Forum for Science, Industry and Business

Sponsored by:     3M 
Search our Site:


Innovative technology platform for computed tomography

Siemens' FAST CARE sets new standards for dose reduction and efficiency of patient care

FAST CARE from Siemens Healthcare is the new technology platform for CT (computed tomography) scanners which helps hospital staff to perform CT examinations faster and more efficiently than before as well as keeping the dose as low as possible.

The FAST CARE applications simplify workflows during scanning and in the preparation of image reconstructions. Patients benefit from lower radiation doses and shorter examination times as the system automates many operating procedures, suggests parameter settings for image quality and dose reduction and standardizes processes which makes results more readily reproducible. These enhancements help CT operators and service providers improve their productivity. FAST CARE will be available on the SOMATOM Definition AS scanners in March 2011, and on the SOMATOM Definition Flash scanners in May 2011.

SOMATOM Definition product family CT scanners that are already on the market can be upgraded to the new platform.

Two of the major current needs in computed tomography for which Siemens has developed "FAST CARE" are optimization of the processes relating to patient diagnostic examinations and reducing the doses necessary for such examinations. The new technology platform's applications therefore focus on two aspects: Fully Assisting Scanner Technologies (FAST) support process optimization and Combined Applications to Reduce Exposure (CARE) assist with dose reduction. "The key innovation of our new FAST CARE platform is that for the first time, dose-reducing and process-optimizing functions are operating in tandem. This reflects our aspiration to help our customers to increase their productivity in the clinical environment while ensuring optimal patient care," said Dr. Sami Atiya, CEO Computed Tomography at Siemens Healthcare.

The FAST technologies simplify and automate time-consuming and complex procedures in computed tomography. This improves not only the workflows, but also the results: as they make it easier to operate the equipment and to reproduce results. The FAST functions support doctors and radiology technologists at every step of a CT examination, from planning and image acquisition to reconstruction and diagnosis of the images. The key feature is that the anatomy of the individual patient is automatically taken into account.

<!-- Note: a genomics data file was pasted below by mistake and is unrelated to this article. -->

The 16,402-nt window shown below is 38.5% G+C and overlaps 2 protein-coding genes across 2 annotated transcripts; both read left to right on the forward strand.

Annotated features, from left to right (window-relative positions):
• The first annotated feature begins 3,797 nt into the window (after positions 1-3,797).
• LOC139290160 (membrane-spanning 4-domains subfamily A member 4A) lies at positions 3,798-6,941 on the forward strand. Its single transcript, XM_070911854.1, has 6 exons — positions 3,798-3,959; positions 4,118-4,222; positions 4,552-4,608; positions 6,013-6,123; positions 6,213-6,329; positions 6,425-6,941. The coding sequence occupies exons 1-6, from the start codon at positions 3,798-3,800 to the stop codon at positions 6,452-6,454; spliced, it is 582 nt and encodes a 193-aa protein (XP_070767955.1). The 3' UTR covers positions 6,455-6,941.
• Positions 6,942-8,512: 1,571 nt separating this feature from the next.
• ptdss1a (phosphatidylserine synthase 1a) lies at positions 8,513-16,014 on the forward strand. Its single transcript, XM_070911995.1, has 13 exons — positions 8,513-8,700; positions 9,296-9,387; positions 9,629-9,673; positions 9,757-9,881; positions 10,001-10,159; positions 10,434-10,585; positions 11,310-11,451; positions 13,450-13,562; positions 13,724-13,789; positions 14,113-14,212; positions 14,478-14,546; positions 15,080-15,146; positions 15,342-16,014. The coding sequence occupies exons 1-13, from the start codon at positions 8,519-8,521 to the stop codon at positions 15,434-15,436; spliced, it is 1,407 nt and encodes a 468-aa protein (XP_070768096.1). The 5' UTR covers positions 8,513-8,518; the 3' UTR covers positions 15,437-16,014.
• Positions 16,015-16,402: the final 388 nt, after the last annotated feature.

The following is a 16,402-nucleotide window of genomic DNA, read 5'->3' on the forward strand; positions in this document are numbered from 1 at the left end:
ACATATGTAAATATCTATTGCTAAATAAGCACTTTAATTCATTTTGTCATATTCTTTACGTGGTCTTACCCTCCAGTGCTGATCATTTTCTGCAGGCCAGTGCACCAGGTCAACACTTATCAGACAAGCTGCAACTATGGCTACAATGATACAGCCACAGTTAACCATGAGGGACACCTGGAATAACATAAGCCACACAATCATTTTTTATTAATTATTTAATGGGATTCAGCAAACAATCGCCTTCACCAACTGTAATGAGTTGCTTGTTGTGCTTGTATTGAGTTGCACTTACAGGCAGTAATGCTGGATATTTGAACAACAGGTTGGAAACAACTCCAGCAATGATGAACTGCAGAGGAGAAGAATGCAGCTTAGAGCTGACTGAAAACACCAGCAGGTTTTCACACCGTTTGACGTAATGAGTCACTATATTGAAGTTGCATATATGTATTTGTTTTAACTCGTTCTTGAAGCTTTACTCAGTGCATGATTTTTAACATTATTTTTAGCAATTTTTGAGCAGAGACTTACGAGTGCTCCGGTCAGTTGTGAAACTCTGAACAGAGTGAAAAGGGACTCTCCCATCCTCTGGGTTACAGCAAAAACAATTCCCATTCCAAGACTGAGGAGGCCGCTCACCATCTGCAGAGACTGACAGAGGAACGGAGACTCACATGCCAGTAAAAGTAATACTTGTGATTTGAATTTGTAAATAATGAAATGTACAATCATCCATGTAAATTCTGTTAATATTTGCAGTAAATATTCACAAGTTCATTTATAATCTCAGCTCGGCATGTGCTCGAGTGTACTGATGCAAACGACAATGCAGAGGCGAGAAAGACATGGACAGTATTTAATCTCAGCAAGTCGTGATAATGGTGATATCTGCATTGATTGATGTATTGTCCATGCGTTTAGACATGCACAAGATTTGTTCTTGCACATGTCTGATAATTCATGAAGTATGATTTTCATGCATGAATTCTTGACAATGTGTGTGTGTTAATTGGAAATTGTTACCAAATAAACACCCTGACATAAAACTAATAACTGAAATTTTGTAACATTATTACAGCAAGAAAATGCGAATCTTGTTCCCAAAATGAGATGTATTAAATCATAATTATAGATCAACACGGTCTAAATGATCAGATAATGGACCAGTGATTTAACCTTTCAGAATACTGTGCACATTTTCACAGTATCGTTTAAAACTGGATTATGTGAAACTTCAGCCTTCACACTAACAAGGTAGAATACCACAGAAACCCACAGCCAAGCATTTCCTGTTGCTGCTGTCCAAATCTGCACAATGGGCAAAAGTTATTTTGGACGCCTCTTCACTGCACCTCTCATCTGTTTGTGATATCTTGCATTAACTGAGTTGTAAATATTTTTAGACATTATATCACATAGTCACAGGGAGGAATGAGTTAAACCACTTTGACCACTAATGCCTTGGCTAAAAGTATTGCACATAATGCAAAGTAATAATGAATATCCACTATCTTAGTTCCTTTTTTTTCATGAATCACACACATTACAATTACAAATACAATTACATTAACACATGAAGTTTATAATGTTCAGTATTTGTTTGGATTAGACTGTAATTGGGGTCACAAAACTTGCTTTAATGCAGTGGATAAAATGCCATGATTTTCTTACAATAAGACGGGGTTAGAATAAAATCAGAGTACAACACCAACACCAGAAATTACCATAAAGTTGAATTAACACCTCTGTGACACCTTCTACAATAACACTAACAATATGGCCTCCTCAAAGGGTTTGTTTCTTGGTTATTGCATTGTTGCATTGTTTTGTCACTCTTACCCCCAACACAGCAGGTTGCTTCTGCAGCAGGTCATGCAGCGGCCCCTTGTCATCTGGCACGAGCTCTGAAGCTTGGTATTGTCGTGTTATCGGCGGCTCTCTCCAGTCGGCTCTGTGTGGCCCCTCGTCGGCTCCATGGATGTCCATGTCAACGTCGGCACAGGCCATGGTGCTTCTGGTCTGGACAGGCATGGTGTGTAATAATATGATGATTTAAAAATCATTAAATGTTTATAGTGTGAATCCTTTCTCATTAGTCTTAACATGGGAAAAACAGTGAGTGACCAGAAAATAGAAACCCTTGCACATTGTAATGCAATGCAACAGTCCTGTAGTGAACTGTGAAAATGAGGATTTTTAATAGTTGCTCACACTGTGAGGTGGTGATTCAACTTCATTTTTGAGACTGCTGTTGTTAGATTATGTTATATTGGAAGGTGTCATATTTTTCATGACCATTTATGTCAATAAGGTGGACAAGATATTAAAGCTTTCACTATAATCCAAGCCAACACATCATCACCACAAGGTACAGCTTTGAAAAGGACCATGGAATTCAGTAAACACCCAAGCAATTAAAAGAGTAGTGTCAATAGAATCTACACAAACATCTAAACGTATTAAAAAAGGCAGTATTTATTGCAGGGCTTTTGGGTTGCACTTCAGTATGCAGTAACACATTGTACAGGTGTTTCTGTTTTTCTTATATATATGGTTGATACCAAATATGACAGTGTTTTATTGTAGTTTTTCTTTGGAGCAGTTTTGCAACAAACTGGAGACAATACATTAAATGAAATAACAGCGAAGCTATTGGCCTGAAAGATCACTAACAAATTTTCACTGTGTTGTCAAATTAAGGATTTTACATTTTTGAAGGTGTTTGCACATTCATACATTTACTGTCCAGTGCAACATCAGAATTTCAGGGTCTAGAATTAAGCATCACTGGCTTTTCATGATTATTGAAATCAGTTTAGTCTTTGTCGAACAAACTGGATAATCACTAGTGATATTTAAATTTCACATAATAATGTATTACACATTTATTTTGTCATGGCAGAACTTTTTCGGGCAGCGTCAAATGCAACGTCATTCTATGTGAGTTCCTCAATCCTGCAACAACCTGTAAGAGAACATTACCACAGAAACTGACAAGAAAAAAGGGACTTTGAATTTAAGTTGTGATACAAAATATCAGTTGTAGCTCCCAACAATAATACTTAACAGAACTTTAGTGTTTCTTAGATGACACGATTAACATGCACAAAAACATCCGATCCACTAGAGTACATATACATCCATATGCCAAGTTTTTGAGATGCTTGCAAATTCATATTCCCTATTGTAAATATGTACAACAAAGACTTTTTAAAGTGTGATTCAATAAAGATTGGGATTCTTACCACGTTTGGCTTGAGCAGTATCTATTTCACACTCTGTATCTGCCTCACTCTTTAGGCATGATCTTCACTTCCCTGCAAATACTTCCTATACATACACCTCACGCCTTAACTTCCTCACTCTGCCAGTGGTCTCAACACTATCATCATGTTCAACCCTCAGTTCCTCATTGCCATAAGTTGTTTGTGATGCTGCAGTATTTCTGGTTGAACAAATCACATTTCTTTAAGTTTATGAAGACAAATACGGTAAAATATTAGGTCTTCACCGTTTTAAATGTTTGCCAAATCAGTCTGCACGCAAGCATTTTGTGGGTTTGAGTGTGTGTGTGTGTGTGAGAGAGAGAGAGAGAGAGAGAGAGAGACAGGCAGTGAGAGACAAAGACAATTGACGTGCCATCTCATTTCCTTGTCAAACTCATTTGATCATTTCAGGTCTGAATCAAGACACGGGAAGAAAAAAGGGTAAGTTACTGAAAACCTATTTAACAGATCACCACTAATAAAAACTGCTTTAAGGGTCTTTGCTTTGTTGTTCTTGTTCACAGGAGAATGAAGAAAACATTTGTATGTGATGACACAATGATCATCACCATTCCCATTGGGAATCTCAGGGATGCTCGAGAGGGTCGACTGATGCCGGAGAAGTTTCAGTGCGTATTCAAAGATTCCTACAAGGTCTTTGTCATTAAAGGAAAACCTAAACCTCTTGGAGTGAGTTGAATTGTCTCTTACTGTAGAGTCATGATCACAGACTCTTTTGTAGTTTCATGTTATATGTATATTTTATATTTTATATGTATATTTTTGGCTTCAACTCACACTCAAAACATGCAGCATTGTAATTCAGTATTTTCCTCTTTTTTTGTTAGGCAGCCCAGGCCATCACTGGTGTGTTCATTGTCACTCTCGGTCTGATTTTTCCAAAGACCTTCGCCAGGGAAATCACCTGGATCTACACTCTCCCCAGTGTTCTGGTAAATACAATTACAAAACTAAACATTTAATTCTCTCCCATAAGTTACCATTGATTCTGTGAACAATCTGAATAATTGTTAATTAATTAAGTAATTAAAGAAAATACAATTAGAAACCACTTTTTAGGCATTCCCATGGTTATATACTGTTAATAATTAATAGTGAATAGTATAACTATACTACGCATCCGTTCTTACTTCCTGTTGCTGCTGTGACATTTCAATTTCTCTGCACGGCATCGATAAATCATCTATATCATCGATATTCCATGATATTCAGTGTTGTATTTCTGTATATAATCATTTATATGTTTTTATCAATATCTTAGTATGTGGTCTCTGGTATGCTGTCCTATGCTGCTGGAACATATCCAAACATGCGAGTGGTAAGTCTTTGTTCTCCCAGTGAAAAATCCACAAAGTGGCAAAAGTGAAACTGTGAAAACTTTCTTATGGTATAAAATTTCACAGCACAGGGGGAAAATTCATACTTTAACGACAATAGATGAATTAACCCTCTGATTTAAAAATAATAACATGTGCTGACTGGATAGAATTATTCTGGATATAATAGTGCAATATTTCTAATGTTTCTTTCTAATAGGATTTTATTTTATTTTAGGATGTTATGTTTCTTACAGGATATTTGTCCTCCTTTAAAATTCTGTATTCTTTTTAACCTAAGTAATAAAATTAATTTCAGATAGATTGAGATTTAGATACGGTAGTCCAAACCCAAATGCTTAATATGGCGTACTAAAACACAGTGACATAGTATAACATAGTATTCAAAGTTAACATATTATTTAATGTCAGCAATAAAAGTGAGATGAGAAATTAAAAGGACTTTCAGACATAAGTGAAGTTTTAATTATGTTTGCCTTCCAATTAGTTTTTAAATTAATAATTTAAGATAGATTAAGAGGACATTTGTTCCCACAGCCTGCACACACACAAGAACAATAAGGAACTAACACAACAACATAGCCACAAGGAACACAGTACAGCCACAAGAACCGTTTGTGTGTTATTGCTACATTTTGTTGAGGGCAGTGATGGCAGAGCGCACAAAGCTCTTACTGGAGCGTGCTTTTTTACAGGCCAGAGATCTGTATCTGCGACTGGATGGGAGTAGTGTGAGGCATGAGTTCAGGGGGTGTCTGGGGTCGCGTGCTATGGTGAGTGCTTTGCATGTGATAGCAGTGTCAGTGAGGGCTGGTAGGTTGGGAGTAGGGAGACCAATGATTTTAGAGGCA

The most important applications in this family include FAST Planning for standardized determination of the correct scan and reconstruction areas. FAST Cardio Wizard offers step-bystep instructions in the user interface to help operators gain practice in the complex preparations for cardiac examinations. FAST Scan Assistant and FAST Adjust determine the appropriate parameters for performing CT examinations with the best possible image quality.

FAST Spine can reduce the work of preparing for spine reconstructions, resulting in considerable time savings. With just a single click, the operator can select the desired region of the spine from a list of typical predefined scan regions. FAST Spine then determines the correct position of the planes to be reconstructed and identifies all vertebrae and intervertebral discs accordingly. This results in considerable time savings, particularly with emergency patients, and can enhance the therapeutic safety of interventions.

When used in combination with syngo.via, the software platform for diagnosing clinical images from Siemens, FAST CARE optimizes the entire examination process, as it brings together all the steps involved, from scan preparation and performance through image reconstruction to diagnosis, in a single integrated solution.

From the patient's point of view, however, it is not enough just to improve the processes - administering the lowest possible dose is just as important. In CT, a great deal of importance is rightly attached to the Alara principle (Alara = As Low As Reasonably Achievable). Along with its FAST applications, Siemens CT delivers a comprehensive range of new CARE applications for dose reduction. These include, for example, automatic display of the dose distribution for the planned examination using CARE Profile. CARE Dashboard shows the operator the activated dose reduction functions, so that they can then further optimize the examination protocols and scan parameters.

In principle it is possible to improve the image quality considerably and at the same time to optimize the dose by selecting the correct kV level for the CT for the particular patient and organ involved. If the tube voltage is altered, however, all the other scan parameters also have to be adjusted accordingly. But as the dependencies are not linear, the values must currently be calculated manually using complicated formulae. Studies have shown that for this reason, operators do not normally alter kV values and thus do not exploit the full potential for dose reduction. Siemens is offering a solution to this problem for the first time: CARE kV suggests the correct tube voltage depending on the patient's anatomy and the organ to be examined. All other parameters are automatically adjusted to suit the selected kV level. This optimizes the contrast-tonoise ratio in the image and allows reduction of the dose by up to 60 per cent.